'Provides a "Black Mirror"-like warning of new technology without the heavy feeling of dread' USA TODAY
The magnificent sequel to Hank Green's #1 New York Times bestselling debut novel, An Absolutely Remarkable Thing
The statues disappeared in an instant. While they were on Earth, they caused confusion and destruction without ever lifting a finger. They also contributed to the untimely death of April May: a young woman who stumbled into their path, naming them the Carls and gaining viral fame in an avalanche of conspiracy theories.
When April's friends try to carry on with their lives, a series of clues arrive - mysterious books that seem to predict the future - and which also seem to suggest April may be very much alive . . . But there's a bigger mystery to solve.
Did the Carls ever really leave us, and what happens if they're here to stay?
A Beautifully Foolish Endeavor is a bold and brilliant conclusion that asks whether anyone has the right to change the world.
Hank Green s punchy follow-up to his debut novel An Absolutely Remarkable Thing centers on a low-odds attempt at saving humanity from extraterrestrial sabotage. Infused with social media savvy prose and all the latest tech fads from cryptocurrency to brain-computer interfaces the story unfolds through retelling from the alternating points of view of an alien emissary s closest friends. The book is as pleasant an escape as a breezy spring day in a virtual reality simulation.
Fortune, The Best Books of 2020, according to Fortune Staff
While there are many parallels to our current climate, A Beautifully Foolish Endeavor is a hopeful read that provides a "Black Mirror" like warning of new technology without the heavy feeling of dread. Green gives nuance to the privileges of escapism with humor and grace through main characters taking a chance on hope, even if it is beautifully foolish.
A raucous, boldly inventive tale of alien technology, social media and influencers, the limits of the human mind, and the lengths humans will go to get what they want. Even after a satisfying ending, readers will have much to think about.
Booklist (starred review)
A book about people pursuing second acts after a traumatic crisis is pretty timely - and such a book, filled with compassion, bravery, smart mobs and stupid ones, and a hell of a metaphor for late-stage capitalism, besides.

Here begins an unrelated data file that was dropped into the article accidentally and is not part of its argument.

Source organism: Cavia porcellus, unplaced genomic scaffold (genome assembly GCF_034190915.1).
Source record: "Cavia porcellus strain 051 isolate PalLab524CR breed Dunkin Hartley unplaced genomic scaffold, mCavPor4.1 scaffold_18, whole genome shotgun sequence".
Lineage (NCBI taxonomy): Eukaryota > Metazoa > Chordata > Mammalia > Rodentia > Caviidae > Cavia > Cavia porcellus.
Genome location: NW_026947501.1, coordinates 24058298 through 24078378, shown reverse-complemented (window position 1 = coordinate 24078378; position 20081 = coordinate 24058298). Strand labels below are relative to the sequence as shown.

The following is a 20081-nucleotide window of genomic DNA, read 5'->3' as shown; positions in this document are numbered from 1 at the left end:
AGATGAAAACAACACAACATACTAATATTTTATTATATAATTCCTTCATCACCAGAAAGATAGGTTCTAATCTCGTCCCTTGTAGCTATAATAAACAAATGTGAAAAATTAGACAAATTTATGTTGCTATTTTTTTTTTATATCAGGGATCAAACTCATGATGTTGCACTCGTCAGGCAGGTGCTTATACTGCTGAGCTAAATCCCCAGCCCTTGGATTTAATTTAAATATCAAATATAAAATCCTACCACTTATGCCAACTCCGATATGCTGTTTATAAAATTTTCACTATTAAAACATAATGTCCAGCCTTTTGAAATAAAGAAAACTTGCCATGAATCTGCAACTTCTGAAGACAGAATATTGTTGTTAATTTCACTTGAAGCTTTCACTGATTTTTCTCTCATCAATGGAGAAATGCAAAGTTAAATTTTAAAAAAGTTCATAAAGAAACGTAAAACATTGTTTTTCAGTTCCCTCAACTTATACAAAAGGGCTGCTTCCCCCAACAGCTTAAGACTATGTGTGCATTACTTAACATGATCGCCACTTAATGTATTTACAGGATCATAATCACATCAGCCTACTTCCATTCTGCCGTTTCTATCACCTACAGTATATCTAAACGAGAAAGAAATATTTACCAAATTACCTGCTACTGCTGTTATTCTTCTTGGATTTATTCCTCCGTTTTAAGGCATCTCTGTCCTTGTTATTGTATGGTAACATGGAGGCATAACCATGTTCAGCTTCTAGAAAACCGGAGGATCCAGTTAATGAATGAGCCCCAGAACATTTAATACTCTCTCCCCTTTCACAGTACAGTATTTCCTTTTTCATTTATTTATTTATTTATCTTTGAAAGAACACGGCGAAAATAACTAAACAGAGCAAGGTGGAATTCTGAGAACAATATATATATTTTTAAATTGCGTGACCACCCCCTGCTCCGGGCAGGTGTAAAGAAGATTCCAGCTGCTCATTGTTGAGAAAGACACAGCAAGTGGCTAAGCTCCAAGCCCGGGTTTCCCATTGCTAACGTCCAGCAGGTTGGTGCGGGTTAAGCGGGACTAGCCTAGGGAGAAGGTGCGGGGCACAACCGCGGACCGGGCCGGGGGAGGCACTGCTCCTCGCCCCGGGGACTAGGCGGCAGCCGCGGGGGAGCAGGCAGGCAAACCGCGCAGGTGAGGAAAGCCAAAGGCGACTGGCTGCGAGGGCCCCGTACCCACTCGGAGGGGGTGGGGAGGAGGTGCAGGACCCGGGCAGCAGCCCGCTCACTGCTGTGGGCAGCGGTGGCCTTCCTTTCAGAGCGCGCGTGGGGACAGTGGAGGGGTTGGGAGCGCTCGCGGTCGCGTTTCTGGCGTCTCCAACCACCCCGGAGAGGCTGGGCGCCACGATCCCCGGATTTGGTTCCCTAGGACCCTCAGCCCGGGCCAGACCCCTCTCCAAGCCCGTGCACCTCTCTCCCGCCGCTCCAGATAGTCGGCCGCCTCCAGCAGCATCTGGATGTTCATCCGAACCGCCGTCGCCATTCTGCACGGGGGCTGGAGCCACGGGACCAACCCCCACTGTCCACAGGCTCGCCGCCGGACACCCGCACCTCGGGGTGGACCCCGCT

Fills me with hope.
Ashley C. Ford, Elle
A Beautifully Foolish Endeavor builds in every way on the thrills of the first book, featuring twists that are even twistier, mysteries that are even more mysterious, and, most impressive of all, solutions to those mysteries that are as interesting as their set-ups. This is a book that thinks deeply and wisely about fame, wealth, the internet, and the future of humanity, but also, and I m not sure how Hank pulled this off, it s fun as hell.
Joseph Fink, author of Welcome to Night Vale and Alice Isn't Dead
A Beautifully Foolish Endeavor gracefully and fearlessly closes out the saga of April May, a book, if it is possible, even more engaging, thorny, personal, and thrilling than the first.
If you re looking for a novel that will offer escapism alongside stinging social commentary and just the right amount of cautious optimism for humanity s future, this might be the perfect read.
Hank Green s first novel, An Absolutely Remarkable Thing, had us furiously flipping pages to solve the mystery of the Carls. The much-anticipated sequel is finally here, and it s just as adventurous and addicting. You ll hang on every last word as you wonder what really happened to April May.
"In the follow-up to his debut novel, An Absolutely Remarkable Thing, Hank Green takes his cast of characters on an even bigger adventure and satisfyingly resolves deep mysteries set up in the first book... The story is a wake-up call to be aware of how social media content is created and how it might be influencing us."
Throughout this adventurous, witty, and compelling novel, Green delivers sharp social commentary on the power of social media and both the benefits and horrendous consequences that follow when we give too much of ourselves to technology. An essential choice for all sf collections.
Library Journal (starred review)